04
Mar
Vraja Bihari Das

Happiness and personal fulfillment are the natural consequences of doing the right thing” While Babur prided himself as a holy warrior of Islam, during this period India saw the emergence of Guru Nank, the founder of Sikh religion who taught religious harmony. In stark contrast to Babur’s Jihad, India saw Vaishnavism branch of Hinduism take roots. And the humble Vaishnava saints taught the message of peace and love of God. Babur developed excellent war strategies but wasn’t happy. He was at last doing things right, and that gave him victories, but was he doing the right things? Babur had a chance to be a saint; he simply had to follow his calling. He could have been a messenger of peace and love, but he lost it. Babur could have, like the other saints, pursued his inner quest, yet he chose to be an agent of hate and violence. And what an irony, while he conquered India, he missed the Indian spirituality, and terribly lost his internal war. His ambition and determination led him to great external success, but at what cost? The most influential African American social reformer of the eighteenth century, Fredrick Douglas made a beautiful appeal to our conscience, “I prefer to be true to myself, even at the hazard of incurring the ridicule of others, rather than to be false, and to incur my own abhorrence” We are constantly faced with distractions and temptations, and it’s not easy to follow our inner calling. Especially when the soft inner voice implores us to be an agent of positivity, but our raging mind and senses, impelled by the ego, direct us to do the wrong things. Paradoxical as it may sound, conscience is that still, small voice that is sometimes too loud for our comfort. Yet if we show courage and determination to follow the right but difficult path, we may be pleasantly surprised as we reach a beautiful destination. The right choices always give right results. The truth is that you always know the right thing to do. The hard part is doing it. While Babur died long before he was buried, we could choose to live and love.  ]]>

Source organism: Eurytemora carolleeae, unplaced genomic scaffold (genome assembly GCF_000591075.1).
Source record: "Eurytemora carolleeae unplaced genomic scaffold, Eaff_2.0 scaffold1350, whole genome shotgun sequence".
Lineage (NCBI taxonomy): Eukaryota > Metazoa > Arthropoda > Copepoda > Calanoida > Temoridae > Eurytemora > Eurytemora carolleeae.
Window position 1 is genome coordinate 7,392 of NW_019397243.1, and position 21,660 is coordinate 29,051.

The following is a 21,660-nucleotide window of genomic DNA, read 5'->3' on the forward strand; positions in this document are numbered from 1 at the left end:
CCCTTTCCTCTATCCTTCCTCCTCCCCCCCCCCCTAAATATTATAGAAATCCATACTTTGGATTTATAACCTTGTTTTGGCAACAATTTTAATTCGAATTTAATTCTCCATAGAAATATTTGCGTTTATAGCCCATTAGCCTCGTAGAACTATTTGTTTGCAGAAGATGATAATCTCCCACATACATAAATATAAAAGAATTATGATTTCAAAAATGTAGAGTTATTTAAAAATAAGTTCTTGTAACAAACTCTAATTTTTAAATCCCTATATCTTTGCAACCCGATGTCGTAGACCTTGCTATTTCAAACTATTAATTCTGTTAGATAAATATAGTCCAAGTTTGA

2 Comments

  • Virendra
    Posted March 8, 2017 9:19 pm 0Likes

    “The truth is that you always know the right thing to do. The hard part is doing it.”
    Prabhu, can I conclude that whatever path I fear to tread or the choice that I feel could be too hard for me is the right thing for me to do?

  • vraja bihari dasa
    Posted March 12, 2017 4:51 pm 0Likes

    no..no not like that. i mean often we know what is true based on scriptures. but we are weak hearted like arjuna before the mahabharata war.

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